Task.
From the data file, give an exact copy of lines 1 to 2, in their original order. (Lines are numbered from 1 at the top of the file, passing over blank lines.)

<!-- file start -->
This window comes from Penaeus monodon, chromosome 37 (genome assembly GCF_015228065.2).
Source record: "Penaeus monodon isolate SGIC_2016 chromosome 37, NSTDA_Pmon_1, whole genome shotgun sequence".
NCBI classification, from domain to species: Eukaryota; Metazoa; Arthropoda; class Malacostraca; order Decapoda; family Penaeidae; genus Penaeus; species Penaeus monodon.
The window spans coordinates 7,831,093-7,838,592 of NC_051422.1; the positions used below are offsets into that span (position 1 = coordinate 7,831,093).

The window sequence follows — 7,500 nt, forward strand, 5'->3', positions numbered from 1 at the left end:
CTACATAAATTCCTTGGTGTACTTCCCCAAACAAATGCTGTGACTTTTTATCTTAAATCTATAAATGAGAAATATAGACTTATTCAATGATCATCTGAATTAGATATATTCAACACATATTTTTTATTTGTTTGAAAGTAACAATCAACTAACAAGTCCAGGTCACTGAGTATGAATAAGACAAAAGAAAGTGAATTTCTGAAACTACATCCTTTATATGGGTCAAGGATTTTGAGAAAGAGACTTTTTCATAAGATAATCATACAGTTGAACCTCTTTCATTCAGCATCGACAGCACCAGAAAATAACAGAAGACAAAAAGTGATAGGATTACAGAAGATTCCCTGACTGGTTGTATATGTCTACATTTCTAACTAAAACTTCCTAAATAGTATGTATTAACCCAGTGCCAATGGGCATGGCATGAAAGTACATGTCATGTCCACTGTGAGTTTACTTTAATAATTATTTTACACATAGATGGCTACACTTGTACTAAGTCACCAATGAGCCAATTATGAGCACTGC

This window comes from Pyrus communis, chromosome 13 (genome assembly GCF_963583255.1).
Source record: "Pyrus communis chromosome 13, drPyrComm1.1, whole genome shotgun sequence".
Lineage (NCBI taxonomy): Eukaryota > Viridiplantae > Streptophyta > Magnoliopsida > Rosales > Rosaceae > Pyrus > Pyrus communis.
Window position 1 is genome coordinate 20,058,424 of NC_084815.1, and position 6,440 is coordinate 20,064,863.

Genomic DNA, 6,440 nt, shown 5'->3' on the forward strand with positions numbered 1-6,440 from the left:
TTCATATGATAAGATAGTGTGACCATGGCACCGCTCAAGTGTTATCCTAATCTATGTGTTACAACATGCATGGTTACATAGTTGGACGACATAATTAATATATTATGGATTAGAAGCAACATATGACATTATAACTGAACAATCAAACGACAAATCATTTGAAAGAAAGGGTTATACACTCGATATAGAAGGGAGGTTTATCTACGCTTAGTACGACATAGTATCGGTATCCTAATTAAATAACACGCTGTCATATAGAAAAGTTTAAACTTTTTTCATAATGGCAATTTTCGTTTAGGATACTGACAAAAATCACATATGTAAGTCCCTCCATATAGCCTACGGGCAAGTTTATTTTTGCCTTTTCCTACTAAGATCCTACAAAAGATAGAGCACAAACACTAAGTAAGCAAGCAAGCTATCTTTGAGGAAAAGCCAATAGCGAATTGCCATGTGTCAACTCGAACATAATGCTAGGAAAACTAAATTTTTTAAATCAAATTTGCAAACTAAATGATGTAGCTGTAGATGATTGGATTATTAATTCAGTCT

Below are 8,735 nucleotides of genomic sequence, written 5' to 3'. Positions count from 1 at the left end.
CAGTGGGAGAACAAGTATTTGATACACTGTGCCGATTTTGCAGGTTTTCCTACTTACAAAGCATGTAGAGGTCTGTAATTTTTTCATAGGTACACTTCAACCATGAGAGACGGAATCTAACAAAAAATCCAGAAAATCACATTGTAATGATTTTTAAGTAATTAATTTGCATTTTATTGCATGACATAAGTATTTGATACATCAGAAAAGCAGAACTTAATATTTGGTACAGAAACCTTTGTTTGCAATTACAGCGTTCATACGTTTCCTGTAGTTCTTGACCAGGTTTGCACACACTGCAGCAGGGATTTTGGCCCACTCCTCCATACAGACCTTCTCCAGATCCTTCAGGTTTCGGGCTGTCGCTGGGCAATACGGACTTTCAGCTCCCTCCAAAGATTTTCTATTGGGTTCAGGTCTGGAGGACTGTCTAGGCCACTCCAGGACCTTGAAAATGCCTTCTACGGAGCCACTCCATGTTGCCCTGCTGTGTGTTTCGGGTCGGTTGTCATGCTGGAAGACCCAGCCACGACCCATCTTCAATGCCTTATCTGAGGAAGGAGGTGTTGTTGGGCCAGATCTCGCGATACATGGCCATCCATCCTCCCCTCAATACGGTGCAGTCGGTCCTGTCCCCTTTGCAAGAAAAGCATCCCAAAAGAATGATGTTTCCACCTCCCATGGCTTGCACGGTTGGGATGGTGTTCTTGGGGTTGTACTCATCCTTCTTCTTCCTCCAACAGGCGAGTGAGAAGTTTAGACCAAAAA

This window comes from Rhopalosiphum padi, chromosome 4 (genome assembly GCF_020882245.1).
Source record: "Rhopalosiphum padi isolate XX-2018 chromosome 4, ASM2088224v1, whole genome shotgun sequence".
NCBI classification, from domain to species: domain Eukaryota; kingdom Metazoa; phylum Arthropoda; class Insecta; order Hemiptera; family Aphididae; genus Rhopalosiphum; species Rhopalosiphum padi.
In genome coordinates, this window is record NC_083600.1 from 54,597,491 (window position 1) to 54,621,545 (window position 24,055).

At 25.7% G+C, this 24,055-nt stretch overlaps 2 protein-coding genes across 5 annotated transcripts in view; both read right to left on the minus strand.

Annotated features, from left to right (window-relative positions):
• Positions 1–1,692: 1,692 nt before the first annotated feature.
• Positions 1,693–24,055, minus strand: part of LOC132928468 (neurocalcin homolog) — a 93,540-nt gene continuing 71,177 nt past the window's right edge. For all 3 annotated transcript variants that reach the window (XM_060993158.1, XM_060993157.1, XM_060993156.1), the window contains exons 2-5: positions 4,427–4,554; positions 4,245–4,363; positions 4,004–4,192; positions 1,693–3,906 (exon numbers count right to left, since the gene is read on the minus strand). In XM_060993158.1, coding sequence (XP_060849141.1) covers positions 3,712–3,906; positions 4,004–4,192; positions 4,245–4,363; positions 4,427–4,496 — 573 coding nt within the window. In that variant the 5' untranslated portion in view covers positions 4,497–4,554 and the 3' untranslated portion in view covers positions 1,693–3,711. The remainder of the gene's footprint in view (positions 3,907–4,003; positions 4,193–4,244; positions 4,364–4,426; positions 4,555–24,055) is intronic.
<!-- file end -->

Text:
This window comes from Penaeus monodon, chromosome 37 (genome assembly GCF_015228065.2).
Source record: "Penaeus monodon isolate SGIC_2016 chromosome 37, NSTDA_Pmon_1, whole genome shotgun sequence".